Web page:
Table 3
Table 3
FOXC1 intragenic mutations, their effects on protein function and associated phenotype
To our knowledge intragenic mutations of FOXC1 have been described in 46 patients and these include missense (n=23) and nonsense mutations (n=6), and deletions/insertions/duplications (n=17). These mutations are described in Table 3 and shown in Supplementary Figure 2. All the missense mutations, except one, are within the forkhead domain and many of these mutations were investigated functionally (Table 3). FOXC1 mutations are mainly detected in ARS patients without extraocular changes, but FOXC1 mutations have also been detected in patients with systemic abnormalities (Table 3). Furthermore, FOXC1 mutations are also detected in rare cases of Peters anomaly,52, 53 iris hypoplasia/iridogoniodysgenesis syndrome,10, 49, 50 primary congenital glaucoma54 and aniridia.55
Disease causing mechanisms of PITX2 and FOXC1 mutations
The mutations observed for PITX2 and FOXC1 show a broad spectrum suggesting that different disease-causing mechanisms lead to ASD.
Both PITX2 and FOXC1 are dosage sensitive and alteration in the level of functional protein (either increased or decreased) is a disease-causative mechanism. Microscopic or submicroscopic deletions of both PITX2 and FOXC1 are known to result in ARS through haploinsufficiency (presence of a single copy of the gene, in which the other copy is inactivated because of mutation). Furthermore, several studies have shown that duplication of FOXC1 may also lead to ARS phenotype. Berry et al20 have shown that FOXC1 transcriptional activity was negatively regulated by PITX2 and this explains how contrasting mutations (duplication of FOXC1 and deletion of PITX2) lead to similar phenotypes: PITX2 binds to FOXC1 and this represses activation of putative FOXC1 target genes. When PITX2 is mutated, the FOXC1 target genes are activated leading to ARS. Duplication of FOXC1 may also have a similar effect, through overcoming the repression activity of PITX2. Identification of target genes regulated by PITX2 and FOXC1 will enable further understanding of the underlying ARS pathologies.
Chromosomal rearrangements some 90 kb upstream of PITX2 may also be pathological and this is likely to be because of removal of some regulatory elements from the gene, leading to the reduction of gene expression.56 Such long-range position effects have previously been suggested for other disorders57 and interestingly FOXC1 has also been associated with long-range position effects.58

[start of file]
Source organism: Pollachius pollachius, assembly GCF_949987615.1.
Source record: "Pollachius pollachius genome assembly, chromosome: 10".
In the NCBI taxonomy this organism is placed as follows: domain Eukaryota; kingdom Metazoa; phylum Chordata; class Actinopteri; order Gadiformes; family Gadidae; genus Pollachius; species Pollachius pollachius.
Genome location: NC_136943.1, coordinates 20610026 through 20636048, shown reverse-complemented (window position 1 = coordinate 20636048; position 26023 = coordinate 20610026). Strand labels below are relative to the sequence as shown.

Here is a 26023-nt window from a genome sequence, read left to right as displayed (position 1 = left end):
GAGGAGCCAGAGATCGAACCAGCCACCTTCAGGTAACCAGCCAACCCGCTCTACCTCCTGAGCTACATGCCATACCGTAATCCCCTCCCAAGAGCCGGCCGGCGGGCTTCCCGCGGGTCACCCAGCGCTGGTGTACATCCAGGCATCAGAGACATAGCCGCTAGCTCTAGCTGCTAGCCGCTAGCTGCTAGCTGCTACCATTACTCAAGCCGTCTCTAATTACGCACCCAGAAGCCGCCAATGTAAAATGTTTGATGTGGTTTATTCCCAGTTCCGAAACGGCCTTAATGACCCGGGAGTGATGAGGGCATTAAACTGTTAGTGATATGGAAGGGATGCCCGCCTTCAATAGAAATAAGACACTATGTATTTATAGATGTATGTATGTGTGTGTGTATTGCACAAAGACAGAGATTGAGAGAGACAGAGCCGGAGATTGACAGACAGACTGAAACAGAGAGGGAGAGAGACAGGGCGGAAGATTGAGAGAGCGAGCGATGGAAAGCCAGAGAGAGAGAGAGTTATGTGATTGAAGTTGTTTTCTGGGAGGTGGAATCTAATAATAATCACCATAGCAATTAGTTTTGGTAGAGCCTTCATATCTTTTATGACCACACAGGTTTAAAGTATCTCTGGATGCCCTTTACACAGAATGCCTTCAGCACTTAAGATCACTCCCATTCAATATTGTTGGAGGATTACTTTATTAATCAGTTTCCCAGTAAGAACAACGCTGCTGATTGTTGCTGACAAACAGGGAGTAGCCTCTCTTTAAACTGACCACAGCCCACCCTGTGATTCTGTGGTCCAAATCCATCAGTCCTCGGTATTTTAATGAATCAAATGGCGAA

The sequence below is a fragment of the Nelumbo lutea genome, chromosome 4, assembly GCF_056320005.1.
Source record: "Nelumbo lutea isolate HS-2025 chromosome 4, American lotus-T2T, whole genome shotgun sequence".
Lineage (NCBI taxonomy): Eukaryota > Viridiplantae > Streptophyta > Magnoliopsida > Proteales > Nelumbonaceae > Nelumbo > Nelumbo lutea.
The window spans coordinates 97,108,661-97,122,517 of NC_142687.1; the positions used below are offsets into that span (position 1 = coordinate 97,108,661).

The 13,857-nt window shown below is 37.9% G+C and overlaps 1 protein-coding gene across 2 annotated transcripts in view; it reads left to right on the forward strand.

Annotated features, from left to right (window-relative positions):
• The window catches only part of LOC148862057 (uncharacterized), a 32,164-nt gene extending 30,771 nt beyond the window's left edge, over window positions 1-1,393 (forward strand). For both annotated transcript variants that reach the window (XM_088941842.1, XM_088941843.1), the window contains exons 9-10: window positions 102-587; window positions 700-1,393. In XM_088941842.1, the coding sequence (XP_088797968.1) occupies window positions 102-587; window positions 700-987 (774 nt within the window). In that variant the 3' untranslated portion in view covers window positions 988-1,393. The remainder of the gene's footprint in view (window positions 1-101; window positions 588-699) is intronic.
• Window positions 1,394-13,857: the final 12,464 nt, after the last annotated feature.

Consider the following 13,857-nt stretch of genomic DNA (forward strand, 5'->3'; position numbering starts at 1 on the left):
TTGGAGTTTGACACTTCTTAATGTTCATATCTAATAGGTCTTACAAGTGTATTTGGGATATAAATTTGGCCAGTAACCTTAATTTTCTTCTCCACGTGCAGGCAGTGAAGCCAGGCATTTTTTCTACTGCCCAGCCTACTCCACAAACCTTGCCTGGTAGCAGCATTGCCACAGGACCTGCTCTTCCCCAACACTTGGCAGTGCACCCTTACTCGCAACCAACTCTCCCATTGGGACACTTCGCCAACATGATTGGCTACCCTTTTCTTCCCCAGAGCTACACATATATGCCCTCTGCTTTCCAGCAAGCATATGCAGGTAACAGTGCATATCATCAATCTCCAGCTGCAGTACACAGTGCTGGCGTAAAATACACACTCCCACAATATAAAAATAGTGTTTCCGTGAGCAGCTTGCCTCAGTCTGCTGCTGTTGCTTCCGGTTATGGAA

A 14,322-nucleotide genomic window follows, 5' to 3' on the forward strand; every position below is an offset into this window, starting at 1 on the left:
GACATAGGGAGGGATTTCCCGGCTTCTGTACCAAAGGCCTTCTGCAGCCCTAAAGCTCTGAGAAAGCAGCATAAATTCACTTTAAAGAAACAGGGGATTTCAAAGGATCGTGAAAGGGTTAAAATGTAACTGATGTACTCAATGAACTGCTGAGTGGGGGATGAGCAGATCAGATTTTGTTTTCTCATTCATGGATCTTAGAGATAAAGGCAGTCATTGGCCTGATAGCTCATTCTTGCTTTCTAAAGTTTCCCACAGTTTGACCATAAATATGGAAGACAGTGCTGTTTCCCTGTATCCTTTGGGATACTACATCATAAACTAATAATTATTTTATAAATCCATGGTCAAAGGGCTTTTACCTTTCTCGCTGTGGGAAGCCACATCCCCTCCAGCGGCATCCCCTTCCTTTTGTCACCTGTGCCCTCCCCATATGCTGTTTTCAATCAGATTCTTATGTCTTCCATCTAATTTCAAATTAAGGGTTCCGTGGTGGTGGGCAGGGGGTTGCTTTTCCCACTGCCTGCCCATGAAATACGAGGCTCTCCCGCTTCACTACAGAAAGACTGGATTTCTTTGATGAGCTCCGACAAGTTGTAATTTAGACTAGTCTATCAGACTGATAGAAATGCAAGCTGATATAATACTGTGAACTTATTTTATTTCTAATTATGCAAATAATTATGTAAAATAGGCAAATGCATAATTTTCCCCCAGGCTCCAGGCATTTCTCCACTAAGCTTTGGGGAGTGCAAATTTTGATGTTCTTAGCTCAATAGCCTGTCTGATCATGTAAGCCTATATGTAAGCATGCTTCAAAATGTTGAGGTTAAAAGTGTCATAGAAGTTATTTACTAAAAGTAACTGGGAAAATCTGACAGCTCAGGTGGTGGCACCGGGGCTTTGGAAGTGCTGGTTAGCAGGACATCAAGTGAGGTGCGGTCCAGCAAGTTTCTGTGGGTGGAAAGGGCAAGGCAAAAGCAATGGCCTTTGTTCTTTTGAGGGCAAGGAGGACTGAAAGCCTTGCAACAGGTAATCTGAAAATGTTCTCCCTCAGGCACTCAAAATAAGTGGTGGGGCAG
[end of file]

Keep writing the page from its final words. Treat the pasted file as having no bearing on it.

Some of the missense mutations leading to amino acid substitutions and other types of mutations have been investigated by functional studies and these mutations alter the protein function in varying degrees (Tables 23 and Supplementary Figures 1–2). Most of the intragenic PITX2 mutations are loss-of-function mutations, which result in defective DNA binding, decreased transactivation capability of downstream genes, or both (Table 2). However gain-of-function mutations of PITX2 were also detected (Table 2) and this suggests that excess PITX2 may also lead to ARS. A single mutation with a dominant negative effect on the wild-type protein has also been described (Table 2). Similarly, missense mutations of FOXC1 were shown to effect the nuclear localization, DNA-binding ability and transactivation function of the protein in varying degrees (Table 3).
Homozygous null mutants of Pitx2 generated from a targeted null allele (Pitx2−/−) exhibit septal and valve defects, single atrium, abnormal cardiac positioning, pulmonary isomerism, omphalocele, early arrest in pituitary development, defect in tooth organogenesis, defective development of the mandibular and maxillary facial prominences and multiple eye defects.59, 60, 61 Heterozygote Pitx2+/− mice have thinning of the ventral body, small body size, eye and tooth defects as described in some studies,59, 60 whereas in other studies heterozygote alleles do not show an obvious haplosufficiency phenotype.61 Overexpression of Pitx2 in mouse corneal mesenchyme and iris results in corneal opacification, corneal hypertrophy, irido-corneal adhesions and severely degenerated retina.62